Hard Disk Playback Systems


Why are more audiophiles not using hard disk playback systems? The category includes full blown systems by Linn, Escient or Revox; stand alone machines from Yamaha or Harmon Kardon and computer based systems such as Apple/MacIntosh running iTunes software. I've been using an Apple system for about a year and while there are a few drawbacks, the positives are overwhelming.

First the negatives:
- it can be expensive. The Linn or Revox turnkey systems are over $15k. The Apple system I've assembled (including multiple hard disks) cost nearly $6,000.
- a computer is noisy. I've had to place the computer tower within a closed cabinet, but it still introduces 4dB of added background noise into the listening room. I don't believe any of the dedicated systems have this problem.
- the initial setup is tedious. If you have a medium to large CD collection (say 500+), then individually "ripping" each CD and typing in title and song info is quite tiresome. However, if your hard disk/computer is hooked up to the internet, then that info can be automatically downloaded.

The positives:
- assuming you stored the music at full redbook spec (16/44.1), then the sound quality is comparable to a high quality CD transport.
- you have virtually instant access to all of your music collection. Additionally, using "playlists" you can organize your music whichever way you like. THIS FEATURE CANNOT BE UNDERVALUED.
- burning compilation CDs is very quick and easy. Simply click and drag whatever songs you want to a new playlist and hit "burn".
- it's networkable. The computer based and high end Linn/Revox systems have the flexibility to distribute a digital signal throughout your house. This can even be done wirelessly. - it's transportable. Say you going to your vacation home, what would you rather drag along, 100 of your favortie CDs, or a couple of 120Gb firewire hard disks with ALL of your music. Apple based hard disk systems also offer the possibility of downloading playlists to their iPod unit for even greater portability.

I'm sure I've probably left out some aspect of using hard disk playback systems, but I think I've highlighted the major points. The bottom line is that since switching over to a hard disk system I'm listening to music more often and because of the easier access I'm listening to music that I would normally not have selected. As far as I can tell, hard disk systems are a major advance in the enjoyment of digital based music.
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I have my network server running 2k server, and I use windows media to encode and play my files. At one point I had a 400 gb raid setup, and ripped all of my files as .wav. Playback was good, but the limitations were the connections to the stereo. I was going to buy a stereolink or onkyo usb audio device, but have since moved my pc's out of the rooms where I have my stereo's, so now i just listen through desktop speakers when I am on the pc. I am suprised at the noise you got with a G3/4 based system, they usually run alot quieter than windows based systems since they use heatsinks instead of heatsink/fans. I did use my powerbook at times and listened to music off the network and had very good results with that setup, very quiet and did not take up much space.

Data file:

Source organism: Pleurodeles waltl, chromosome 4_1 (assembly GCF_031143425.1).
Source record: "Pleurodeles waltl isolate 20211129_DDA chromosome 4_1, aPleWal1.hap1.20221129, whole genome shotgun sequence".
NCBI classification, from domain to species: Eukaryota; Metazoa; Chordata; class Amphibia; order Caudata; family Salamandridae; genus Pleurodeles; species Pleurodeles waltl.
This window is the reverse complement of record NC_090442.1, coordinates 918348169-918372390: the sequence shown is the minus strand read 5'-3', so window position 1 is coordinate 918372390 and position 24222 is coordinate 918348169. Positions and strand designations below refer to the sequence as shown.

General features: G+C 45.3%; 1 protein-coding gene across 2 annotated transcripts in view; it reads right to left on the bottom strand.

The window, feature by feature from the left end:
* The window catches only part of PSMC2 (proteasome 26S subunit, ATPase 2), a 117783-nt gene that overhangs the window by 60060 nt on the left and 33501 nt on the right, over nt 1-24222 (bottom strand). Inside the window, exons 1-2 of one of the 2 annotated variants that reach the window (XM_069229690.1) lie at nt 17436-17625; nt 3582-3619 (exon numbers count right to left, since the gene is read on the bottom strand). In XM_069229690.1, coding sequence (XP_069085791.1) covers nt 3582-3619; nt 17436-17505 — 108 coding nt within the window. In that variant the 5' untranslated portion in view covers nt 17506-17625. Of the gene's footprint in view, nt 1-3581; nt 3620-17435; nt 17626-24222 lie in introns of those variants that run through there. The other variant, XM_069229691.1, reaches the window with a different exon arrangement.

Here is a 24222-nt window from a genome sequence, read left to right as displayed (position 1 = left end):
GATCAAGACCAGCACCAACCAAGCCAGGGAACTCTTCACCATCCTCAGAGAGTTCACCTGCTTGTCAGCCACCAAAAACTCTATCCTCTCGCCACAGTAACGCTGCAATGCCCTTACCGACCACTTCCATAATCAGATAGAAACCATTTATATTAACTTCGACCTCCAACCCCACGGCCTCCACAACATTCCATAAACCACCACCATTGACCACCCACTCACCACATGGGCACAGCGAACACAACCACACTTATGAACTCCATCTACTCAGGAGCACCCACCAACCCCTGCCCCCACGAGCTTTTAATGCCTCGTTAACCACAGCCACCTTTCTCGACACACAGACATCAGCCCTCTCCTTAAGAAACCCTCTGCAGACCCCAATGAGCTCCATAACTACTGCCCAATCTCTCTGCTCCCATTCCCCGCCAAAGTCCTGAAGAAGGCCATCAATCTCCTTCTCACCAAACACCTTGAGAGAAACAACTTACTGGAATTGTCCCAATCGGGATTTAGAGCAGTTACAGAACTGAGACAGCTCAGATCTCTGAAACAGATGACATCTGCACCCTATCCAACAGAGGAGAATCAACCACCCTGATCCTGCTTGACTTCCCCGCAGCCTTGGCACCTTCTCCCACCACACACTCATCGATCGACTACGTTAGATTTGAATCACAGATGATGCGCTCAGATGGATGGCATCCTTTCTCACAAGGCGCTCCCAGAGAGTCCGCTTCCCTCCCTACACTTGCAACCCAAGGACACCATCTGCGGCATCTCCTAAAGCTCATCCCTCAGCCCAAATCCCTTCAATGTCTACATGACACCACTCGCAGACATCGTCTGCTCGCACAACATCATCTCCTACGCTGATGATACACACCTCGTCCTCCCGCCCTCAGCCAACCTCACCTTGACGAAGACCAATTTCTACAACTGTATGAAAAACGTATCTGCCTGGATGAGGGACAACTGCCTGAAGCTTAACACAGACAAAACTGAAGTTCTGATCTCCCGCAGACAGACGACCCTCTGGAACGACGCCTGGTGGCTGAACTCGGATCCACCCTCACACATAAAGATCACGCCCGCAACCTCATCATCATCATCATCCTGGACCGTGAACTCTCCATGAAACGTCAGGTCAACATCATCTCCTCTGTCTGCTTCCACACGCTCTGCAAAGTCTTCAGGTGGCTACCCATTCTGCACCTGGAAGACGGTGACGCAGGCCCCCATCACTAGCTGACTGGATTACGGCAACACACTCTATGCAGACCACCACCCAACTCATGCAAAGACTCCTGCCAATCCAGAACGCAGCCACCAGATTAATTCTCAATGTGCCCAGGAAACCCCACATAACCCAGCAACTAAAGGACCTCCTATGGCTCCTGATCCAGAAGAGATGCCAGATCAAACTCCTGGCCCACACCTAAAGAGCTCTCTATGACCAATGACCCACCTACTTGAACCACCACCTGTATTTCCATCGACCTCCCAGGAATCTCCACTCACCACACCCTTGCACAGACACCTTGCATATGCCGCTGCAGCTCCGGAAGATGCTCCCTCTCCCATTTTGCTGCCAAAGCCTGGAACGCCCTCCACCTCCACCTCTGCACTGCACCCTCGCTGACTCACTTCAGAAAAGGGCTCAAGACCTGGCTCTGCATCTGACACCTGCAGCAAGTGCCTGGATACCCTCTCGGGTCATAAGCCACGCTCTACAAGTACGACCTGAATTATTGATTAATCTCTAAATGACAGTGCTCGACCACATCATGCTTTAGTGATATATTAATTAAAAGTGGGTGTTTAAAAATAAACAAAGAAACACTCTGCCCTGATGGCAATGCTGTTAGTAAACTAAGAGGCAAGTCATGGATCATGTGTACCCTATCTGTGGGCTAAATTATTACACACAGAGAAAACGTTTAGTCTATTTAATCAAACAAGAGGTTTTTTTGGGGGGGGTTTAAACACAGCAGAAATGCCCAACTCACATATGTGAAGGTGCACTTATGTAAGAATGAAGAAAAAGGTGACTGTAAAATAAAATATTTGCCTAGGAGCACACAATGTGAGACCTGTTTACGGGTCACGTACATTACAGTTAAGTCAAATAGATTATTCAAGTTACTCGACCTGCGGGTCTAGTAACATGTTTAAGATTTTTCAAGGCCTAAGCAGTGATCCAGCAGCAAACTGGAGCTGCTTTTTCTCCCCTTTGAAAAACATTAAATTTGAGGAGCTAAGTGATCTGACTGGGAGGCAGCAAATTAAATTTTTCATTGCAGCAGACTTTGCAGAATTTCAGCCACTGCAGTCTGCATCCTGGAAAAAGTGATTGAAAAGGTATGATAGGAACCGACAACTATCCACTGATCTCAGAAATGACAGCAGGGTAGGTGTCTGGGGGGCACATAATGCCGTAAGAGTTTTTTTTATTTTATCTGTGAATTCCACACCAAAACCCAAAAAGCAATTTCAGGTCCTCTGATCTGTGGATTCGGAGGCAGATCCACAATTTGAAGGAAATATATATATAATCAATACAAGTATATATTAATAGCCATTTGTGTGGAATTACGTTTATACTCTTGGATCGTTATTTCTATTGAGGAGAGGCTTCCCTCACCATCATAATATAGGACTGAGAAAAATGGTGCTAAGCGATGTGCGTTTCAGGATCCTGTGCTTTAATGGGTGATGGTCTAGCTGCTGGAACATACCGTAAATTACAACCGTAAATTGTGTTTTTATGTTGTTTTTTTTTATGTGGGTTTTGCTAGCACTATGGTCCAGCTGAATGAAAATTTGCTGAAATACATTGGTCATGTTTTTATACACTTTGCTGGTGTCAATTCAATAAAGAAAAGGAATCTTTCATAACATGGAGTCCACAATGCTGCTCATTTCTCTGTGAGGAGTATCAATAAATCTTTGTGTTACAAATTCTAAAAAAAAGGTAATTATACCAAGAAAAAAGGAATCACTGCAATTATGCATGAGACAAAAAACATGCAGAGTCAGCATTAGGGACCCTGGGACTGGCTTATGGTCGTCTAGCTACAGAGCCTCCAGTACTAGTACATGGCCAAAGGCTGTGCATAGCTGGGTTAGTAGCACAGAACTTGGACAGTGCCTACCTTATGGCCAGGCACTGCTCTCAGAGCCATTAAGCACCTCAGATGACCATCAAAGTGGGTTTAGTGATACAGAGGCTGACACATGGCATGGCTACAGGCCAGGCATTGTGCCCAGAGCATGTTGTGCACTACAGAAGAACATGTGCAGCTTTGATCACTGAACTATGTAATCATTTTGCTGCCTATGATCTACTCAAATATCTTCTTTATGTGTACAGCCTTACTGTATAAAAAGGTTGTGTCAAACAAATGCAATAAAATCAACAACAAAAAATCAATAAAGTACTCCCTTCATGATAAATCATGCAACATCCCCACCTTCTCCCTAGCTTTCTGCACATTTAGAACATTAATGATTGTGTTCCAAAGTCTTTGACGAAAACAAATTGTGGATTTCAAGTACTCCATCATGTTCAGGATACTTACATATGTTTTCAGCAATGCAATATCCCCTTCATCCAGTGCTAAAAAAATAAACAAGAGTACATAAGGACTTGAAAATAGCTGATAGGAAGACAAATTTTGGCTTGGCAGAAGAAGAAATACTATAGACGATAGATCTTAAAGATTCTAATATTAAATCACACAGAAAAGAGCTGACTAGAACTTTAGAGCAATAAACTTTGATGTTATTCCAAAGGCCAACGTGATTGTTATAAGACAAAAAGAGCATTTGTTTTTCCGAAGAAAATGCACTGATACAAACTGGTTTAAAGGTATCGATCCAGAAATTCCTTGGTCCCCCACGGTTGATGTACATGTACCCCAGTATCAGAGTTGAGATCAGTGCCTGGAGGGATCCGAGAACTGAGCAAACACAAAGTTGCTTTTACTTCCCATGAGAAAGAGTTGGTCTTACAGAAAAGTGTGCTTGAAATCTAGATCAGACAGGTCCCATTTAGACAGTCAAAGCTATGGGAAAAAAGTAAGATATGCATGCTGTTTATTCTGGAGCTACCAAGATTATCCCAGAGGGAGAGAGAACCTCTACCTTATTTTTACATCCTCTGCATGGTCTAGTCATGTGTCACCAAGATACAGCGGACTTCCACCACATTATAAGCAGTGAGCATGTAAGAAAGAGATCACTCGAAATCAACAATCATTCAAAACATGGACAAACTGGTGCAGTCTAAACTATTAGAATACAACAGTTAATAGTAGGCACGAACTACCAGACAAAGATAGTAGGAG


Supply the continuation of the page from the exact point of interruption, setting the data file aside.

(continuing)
The cost of the Linn keeps me from seriously considering such a move. The computer based systems are not good enough for most audiophiles.
Lugnut, regarding your comment about computer based systems not being good enough for most audiophiles, I think you're misinformed. The key to getting high quality sound is the interface between the computer and the rest of your audio system. If you rely upon the D/A conversion on your computer soundcard, then the sound quality is limited and I agree that most audiophile would not find it more than just satisfactory, but if your soundcard can output a stable, low jitter digital signal, the sound quality can match that of a high quality CD transport. I use an RME Pro96 card which outputs both an AES/EBU (24 bit) and S/Pdif (20 bit) digital signal.

You should also note that virtually every CD release in the past decade was edited on a computer based hard disk system. That includes all the horrid sounding overcompressed pop/rock releases as well as the great sounding minimalist recordings so loved by audiophiles. As such, I don't see how a computer based system is not good enough for most audiophiles.
Onhwy61,

You get no argument from me on anything you said. I didn't elaborate but "most" audiophiles want all kinds of tweaks to be done to their CDP's such as isolation feet, high-zoot interconnects, aftermarket power cords, on and on. I doubt that a computer case would satisfy that need. It wouldn't trouble me a bit to plug this sucker (if it were quieter) into my system and sell my CDP. This type of use will become more common as we go along especially if the big guns get their way and sell digital music through downloads only and cut out the retailer.
We'll all just need massive hard drives in our Mac's (PC's for those who still use them!)

KT
I was using a hard disk playback system with my Apple G4 cube. Now however I use the dvd drive as the source. The cube is perfect for this application, it is small, it has no fan, and it is a beautiful machine. I got away from encoding my collection into wav files, it just got too time consuming and I couldn't perceive any audible differences between itunes playing the tracks off of the dvd drive or as a file from the hard drive. If your experiences are different please let me know. The cube does not have pci slots for sound cards so you have the option of using any one of a number of usb or firewire products built for the pro audio market. My system consists of the cube as a source, a roland ua 30 which is a usb d/a or a/d interface which provides volume control and a set of stereo rca outputs (digital toslink and coax in and out as well) to a mcintosh mc 2102 amp to living voice avatar obx speakers. Cabling is nordost blue heaven throughout.